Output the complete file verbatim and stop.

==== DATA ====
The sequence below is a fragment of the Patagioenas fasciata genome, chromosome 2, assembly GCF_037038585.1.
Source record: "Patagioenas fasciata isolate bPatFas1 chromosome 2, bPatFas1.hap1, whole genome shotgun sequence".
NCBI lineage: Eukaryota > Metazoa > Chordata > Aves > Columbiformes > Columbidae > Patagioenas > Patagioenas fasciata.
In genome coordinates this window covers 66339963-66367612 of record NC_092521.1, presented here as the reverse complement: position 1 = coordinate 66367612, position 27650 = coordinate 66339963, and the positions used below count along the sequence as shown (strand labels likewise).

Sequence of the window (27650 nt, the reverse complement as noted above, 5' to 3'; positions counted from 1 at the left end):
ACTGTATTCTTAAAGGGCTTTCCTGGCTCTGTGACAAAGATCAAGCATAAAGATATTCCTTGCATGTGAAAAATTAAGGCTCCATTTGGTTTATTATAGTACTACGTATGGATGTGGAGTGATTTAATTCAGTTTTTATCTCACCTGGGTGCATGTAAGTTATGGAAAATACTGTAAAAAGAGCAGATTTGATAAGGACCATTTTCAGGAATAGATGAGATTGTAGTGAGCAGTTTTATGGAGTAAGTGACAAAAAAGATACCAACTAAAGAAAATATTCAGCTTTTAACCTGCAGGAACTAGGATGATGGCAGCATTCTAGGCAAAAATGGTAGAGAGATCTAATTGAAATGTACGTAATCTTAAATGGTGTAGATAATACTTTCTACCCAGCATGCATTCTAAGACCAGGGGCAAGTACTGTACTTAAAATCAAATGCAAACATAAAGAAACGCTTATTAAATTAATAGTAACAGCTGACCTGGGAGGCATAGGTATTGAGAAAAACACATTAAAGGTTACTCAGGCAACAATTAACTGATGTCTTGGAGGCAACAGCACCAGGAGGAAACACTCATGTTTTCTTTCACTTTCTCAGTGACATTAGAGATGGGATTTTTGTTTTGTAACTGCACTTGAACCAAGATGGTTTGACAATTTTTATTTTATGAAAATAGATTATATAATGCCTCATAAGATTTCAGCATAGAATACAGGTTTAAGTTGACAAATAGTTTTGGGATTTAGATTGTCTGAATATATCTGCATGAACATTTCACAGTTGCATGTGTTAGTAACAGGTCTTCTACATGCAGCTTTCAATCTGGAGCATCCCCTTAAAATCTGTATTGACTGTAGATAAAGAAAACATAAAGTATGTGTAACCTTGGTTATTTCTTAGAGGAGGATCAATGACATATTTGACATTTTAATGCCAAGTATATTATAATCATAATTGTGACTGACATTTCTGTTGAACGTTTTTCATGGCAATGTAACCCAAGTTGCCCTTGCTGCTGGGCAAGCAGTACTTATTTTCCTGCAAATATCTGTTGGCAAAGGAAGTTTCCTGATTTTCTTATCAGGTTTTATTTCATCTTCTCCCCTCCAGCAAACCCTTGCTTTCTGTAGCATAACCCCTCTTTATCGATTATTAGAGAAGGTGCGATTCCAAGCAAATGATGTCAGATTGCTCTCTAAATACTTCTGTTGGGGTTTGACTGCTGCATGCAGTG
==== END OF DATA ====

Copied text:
The sequence below is a fragment of the Patagioenas fasciata genome, chromosome 2, assembly GCF_037038585.1.
Source record: "Patagioenas fasciata isolate bPatFas1 chromosome 2, bPatFas1.hap1, whole genome shotgun sequence".
NCBI lineage: Eukaryota > Metazoa > Chordata > Aves > Columbiformes > Columbidae > Patagioenas > Patagioenas fasciata.
In genome coordinates this window covers 66339963-66367612 of record NC_092521.1, presented here as the reverse complement: position 1 = coordinate 66367612, position 27650 = coordinate 66339963, and the positions used below count along the sequence as shown (strand labels likewise).

Sequence of the window (27650 nt, the reverse complement as noted above, 5' to 3'; positions counted from 1 at the left end):
ACTGTATTCTTAAAGGGCTTTCCTGGCTCTGTGACAAAGATCAAGCATAAAGATATTCCTTGCATGTGAAAAATTAAGGCTCCATTTGGTTTATTATAGTACTACGTATGGATGTGGAGTGATTTAATTCAGTTTTTATCTCACCTGGGTGCATGTAAGTTATGGAAAATACTGTAAAAAGAGCAGATTTGATAAGGACCATTTTCAGGAATAGATGAGATTGTAGTGAGCAGTTTTATGGAGTAAGTGACAAAAAAGATACCAACTAAAGAAAATATTCAGCTTTTAACCTGCAGGAACTAGGATGATGGCAGCATTCTAGGCAAAAATGGTAGAGAGATCTAATTGAAATGTACGTAATCTTAAATGGTGTAGATAATACTTTCTACCCAGCATGCATTCTAAGACCAGGGGCAAGTACTGTACTTAAAATCAAATGCAAACATAAAGAAACGCTTATTAAATTAATAGTAACAGCTGACCTGGGAGGCATAGGTATTGAGAAAAACACATTAAAGGTTACTCAGGCAACAATTAACTGATGTCTTGGAGGCAACAGCACCAGGAGGAAACACTCATGTTTTCTTTCACTTTCTCAGTGACATTAGAGATGGGATTTTTGTTTTGTAACTGCACTTGAACCAAGATGGTTTGACAATTTTTATTTTATGAAAATAGATTATATAATGCCTCATAAGATTTCAGCATAGAATACAGGTTTAAGTTGACAAATAGTTTTGGGATTTAGATTGTCTGAATATATCTGCATGAACATTTCACAGTTGCATGTGTTAGTAACAGGTCTTCTACATGCAGCTTTCAATCTGGAGCATCCCCTTAAAATCTGTATTGACTGTAGATAAAGAAAACATAAAGTATGTGTAACCTTGGTTATTTCTTAGAGGAGGATCAATGACATATTTGACATTTTAATGCCAAGTATATTATAATCATAATTGTGACTGACATTTCTGTTGAACGTTTTTCATGGCAATGTAACCCAAGTTGCCCTTGCTGCTGGGCAAGCAGTACTTATTTTCCTGCAAATATCTGTTGGCAAAGGAAGTTTCCTGATTTTCTTATCAGGTTTTATTTCATCTTCTCCCCTCCAGCAAACCCTTGCTTTCTGTAGCATAACCCCTCTTTATCGATTATTAGAGAAGGTGCGATTCCAAGCAAATGATGTCAGATTGCTCTCTAAATACTTCTGTTGGGGTTTGACTGCTGCATGCAGTG